VP Stresses Reformist Consensus on Rouhani Candidacy

VP Stresses Reformist Consensus on Rouhani CandidacyVP Stresses Reformist Consensus on Rouhani Candidacy

A vice president said there is consensus among reformists and moderates to field President Hassan Rouhani for reelection in the May 2017 vote.

"It's too early for me to say which candidate is well-positioned or not. But most of the moderate and reformist political groups are already on record saying they'll support Rouhani," Massoumeh Ebtekar said in an interview with Euronews published on Thursday.

"Just like in 2013, there is consensus about his candidacy. Rouhani is still the main candidate for the moderate reformist movement," She said.

The Guardians Council, a 12-member body of clerics and jurists that vets candidates for any election, disqualified a large number of reformists, among them many prominent figures, from running in elections early this year for the parliament and an influential clerical body, tasked with appointing and dismissing the Leader of Islamic Revolution and supervising his work.

"I hope we can hold a free and fair election in which any party or political organization that recognizes the Islamic Republic's Constitution can stand. It is really important to organize a clean election in which every citizen takes part," Ebtekar said.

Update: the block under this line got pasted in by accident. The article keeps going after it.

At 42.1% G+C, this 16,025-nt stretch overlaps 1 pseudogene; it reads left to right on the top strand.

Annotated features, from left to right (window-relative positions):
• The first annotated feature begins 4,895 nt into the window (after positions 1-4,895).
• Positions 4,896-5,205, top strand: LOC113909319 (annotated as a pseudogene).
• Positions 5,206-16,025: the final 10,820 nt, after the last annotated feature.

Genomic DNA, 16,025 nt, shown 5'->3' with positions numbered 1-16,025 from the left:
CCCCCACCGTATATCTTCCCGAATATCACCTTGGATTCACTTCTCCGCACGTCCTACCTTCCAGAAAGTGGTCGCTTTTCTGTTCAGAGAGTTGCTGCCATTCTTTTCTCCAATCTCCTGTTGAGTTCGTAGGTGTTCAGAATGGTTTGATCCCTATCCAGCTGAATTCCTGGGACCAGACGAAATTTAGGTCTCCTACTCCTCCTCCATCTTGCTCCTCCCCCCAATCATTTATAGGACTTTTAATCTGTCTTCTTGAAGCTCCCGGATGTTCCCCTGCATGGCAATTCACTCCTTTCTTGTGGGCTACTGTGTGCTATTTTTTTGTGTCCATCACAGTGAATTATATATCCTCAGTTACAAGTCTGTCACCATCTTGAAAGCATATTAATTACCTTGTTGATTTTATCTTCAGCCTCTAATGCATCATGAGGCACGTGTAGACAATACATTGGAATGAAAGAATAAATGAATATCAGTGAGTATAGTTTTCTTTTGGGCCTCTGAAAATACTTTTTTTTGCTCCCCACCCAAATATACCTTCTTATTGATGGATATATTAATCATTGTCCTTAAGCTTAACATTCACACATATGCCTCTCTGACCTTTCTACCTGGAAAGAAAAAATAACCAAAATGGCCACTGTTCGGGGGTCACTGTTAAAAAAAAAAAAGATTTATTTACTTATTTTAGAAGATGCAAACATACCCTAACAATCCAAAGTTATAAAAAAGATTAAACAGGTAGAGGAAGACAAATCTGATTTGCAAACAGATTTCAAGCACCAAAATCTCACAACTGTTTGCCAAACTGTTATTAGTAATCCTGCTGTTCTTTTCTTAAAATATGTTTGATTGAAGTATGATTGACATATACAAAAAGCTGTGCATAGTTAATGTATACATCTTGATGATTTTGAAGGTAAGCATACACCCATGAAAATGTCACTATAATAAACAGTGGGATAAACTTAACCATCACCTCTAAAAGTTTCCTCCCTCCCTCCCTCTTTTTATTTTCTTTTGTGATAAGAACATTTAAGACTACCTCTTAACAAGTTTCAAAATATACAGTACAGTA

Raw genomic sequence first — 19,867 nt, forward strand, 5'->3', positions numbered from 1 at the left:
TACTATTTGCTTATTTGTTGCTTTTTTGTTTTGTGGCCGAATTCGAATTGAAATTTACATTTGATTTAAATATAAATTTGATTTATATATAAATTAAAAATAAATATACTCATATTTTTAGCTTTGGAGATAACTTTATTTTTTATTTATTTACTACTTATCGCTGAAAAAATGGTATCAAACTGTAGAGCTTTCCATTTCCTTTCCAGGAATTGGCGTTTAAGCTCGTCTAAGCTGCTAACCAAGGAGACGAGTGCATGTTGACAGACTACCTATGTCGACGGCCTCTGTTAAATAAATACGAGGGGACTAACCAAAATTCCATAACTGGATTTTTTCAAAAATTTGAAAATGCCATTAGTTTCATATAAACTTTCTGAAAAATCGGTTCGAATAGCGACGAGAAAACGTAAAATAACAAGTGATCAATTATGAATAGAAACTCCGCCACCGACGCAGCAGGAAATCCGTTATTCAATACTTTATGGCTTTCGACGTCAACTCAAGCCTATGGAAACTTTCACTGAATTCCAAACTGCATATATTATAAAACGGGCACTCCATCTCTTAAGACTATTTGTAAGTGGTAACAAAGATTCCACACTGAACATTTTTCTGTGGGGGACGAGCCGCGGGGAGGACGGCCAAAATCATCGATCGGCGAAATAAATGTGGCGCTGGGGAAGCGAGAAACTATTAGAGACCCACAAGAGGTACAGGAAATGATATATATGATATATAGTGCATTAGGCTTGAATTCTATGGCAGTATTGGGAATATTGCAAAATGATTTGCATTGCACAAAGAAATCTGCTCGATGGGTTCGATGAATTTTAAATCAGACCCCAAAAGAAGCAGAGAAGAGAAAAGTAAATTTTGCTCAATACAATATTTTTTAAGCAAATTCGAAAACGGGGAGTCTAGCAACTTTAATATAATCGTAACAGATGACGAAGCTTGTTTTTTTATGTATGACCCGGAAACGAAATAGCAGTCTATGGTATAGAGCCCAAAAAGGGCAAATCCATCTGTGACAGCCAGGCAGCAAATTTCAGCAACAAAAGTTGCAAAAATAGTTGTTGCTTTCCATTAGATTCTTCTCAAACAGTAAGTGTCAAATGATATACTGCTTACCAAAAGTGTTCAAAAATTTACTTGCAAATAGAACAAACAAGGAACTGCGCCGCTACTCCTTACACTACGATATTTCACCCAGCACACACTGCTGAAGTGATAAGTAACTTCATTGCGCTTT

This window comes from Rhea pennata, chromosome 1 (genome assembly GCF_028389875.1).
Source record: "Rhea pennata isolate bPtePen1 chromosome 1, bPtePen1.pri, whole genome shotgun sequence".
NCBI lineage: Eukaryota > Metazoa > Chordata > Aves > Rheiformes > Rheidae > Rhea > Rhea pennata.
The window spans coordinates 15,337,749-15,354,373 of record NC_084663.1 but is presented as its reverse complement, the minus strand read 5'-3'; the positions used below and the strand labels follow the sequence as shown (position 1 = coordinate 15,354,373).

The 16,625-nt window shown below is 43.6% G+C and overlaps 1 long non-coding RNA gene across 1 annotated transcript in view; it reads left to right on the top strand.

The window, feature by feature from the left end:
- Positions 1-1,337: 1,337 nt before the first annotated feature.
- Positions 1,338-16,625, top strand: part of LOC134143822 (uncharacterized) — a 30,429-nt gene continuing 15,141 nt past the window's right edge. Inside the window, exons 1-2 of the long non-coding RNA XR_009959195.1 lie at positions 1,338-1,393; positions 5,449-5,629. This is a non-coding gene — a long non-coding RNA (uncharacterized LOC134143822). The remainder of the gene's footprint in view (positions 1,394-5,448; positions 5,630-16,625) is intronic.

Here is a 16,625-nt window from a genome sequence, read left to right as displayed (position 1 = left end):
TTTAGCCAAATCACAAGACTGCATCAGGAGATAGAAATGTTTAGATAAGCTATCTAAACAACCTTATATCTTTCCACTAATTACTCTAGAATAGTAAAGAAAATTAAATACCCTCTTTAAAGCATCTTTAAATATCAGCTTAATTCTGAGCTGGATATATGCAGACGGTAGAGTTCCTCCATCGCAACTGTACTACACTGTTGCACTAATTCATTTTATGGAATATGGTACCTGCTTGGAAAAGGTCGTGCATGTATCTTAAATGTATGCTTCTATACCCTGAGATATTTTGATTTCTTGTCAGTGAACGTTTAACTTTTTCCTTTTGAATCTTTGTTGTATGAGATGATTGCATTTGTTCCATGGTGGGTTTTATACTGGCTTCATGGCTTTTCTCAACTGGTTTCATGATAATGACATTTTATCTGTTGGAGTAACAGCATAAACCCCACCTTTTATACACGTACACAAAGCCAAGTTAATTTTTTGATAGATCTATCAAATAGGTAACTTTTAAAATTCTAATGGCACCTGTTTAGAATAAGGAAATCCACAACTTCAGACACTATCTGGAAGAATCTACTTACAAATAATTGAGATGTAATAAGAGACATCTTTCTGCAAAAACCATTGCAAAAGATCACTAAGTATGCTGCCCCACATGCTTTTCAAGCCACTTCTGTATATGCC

Iran and world powers, including the US, reached a deal in July 2015 that has been in effect since January to ease sanctions against the Islamic Republic in return for temporary curbs on its nuclear work.

US president-elect, Donald Trump, railed against the historic agreement, seen as a foreign policy legacy of outgoing President Barack Obama, as he campaigned for the White House.

He denounced it as "a disaster" and "the worst deal ever negotiated" and once even vowed to tear it up if he became president, although he later backtracked on that threat, conceding that it would be too hard to dismantle a deal enshrined in a UN resolution.

Ebtekar, who also heads the Department of Environment, was asked about whether the deal stands a chance of holding under Trump.

"I think it's too early to say. When politicians are campaigning they say one thing, but once in power they tend to moderate their language," she answered.

"The nuclear deal is important for Iran, America, Europe and the international community, and I hope all the parties concerned recognize its importance for world peace. However, it will need all those involved to face up to their responsibilities in making it work and keeping promises. What remains worrying is that Iran, which has always respected its commitments, is still waiting for others to do so and reciprocate."


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